The significance of MaxPooling2D is the reduction in feature maps size which translates to increased kernel coverage. For example, after MaxPooling2D(2), the 2 × 2 kernel is now approximately convolving with a 4 × 4 patch. The CNN has learned a new set of feature maps for a different coverage.

There are other means of pooling and compression. For example, to achieve a 50% size reduction as MaxPooling2D(2), AveragePooling2D(2) takes the average of a patch instead of finding the maximum. Strided convolution, Conv2D(strides=2,…) will skip every two pixels during convolution and will still have the same 50% size reduction effect. There are subtle differences in the effectiveness of each reduction technique.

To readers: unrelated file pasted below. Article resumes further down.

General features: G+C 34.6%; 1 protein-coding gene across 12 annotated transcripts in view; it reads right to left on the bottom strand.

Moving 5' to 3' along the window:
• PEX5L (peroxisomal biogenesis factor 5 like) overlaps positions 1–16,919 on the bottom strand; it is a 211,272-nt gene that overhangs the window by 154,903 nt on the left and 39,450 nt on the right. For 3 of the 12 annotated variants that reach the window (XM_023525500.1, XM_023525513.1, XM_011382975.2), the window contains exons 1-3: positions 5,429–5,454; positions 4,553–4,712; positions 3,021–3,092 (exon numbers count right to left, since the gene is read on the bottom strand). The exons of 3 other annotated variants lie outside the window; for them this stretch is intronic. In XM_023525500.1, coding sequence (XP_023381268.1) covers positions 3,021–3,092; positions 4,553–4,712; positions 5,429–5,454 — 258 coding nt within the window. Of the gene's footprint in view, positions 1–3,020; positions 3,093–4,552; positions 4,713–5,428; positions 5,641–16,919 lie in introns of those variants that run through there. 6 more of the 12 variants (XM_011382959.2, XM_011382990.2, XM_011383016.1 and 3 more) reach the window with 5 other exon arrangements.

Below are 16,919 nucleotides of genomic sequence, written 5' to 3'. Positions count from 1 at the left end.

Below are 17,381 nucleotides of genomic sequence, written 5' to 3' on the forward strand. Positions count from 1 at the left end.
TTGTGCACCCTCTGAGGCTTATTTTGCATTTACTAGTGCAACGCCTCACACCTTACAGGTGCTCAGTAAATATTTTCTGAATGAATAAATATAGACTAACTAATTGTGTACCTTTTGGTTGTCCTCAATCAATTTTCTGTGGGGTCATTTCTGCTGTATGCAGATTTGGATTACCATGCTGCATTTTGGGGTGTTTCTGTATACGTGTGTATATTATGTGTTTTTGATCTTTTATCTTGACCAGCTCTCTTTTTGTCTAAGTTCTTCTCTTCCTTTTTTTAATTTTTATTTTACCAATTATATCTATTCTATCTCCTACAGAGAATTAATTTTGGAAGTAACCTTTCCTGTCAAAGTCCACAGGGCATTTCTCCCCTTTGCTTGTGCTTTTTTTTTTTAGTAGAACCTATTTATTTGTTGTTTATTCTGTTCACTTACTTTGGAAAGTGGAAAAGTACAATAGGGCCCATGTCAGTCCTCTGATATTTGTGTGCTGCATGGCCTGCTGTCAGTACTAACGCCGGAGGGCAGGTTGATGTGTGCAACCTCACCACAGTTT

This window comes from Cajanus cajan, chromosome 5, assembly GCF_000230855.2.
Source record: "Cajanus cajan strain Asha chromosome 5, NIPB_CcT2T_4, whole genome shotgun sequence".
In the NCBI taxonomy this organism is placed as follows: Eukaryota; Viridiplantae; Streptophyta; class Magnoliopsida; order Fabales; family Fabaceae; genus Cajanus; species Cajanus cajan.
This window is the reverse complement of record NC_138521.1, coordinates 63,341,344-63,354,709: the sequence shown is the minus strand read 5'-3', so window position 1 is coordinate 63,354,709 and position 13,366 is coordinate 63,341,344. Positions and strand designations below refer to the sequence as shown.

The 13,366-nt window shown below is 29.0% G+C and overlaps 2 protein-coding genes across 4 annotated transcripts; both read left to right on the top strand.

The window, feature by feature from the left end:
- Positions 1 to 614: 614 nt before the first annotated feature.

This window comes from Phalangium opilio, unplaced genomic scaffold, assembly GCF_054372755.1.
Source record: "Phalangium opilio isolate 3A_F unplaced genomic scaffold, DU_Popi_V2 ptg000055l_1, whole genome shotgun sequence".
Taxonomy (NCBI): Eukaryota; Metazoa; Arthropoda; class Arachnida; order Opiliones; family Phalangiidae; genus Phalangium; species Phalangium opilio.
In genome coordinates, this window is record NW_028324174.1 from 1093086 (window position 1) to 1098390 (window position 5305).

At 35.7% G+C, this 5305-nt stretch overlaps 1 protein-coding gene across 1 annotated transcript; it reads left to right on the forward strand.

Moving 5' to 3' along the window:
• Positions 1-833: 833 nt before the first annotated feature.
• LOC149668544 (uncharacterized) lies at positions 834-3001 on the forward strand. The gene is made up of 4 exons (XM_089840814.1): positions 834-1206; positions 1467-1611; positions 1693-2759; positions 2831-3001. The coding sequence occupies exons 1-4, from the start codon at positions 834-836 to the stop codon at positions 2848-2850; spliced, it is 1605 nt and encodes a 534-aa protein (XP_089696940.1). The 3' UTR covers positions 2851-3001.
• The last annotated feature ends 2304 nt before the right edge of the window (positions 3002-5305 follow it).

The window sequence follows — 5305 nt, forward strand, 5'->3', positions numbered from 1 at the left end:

In Conv2D and MaxPooling2D, both pool_size and kernel can be non-square. In these cases, both the row and column sizes must be indicated. For example, pool_size=(1, 2) and kernel=(3, 5).

The output of the last MaxPooling2D is a stack of feature maps. The role of Flatten is to convert the stack of feature maps into a vector format that is suitable for either Dropout or Dense layers, similar to the MLP model output layer.

Performance evaluation and model summary

As shown in Listing 1.4.2, the CNN model in Listing 1.4.1 requires a smaller number of parameters at 80,226 compared to 269,322 when MLP layers are used. The conv2d_1 layer has 640 parameters because each kernel has 3 × 3 = 9 parameters, and each of the 64 feature maps has one kernel and one bias parameter. The number of parameters for other convolution layers can be computed in a similar way. Figure 1.4.5 shows the graphical representation of the CNN MNIST digit classifier.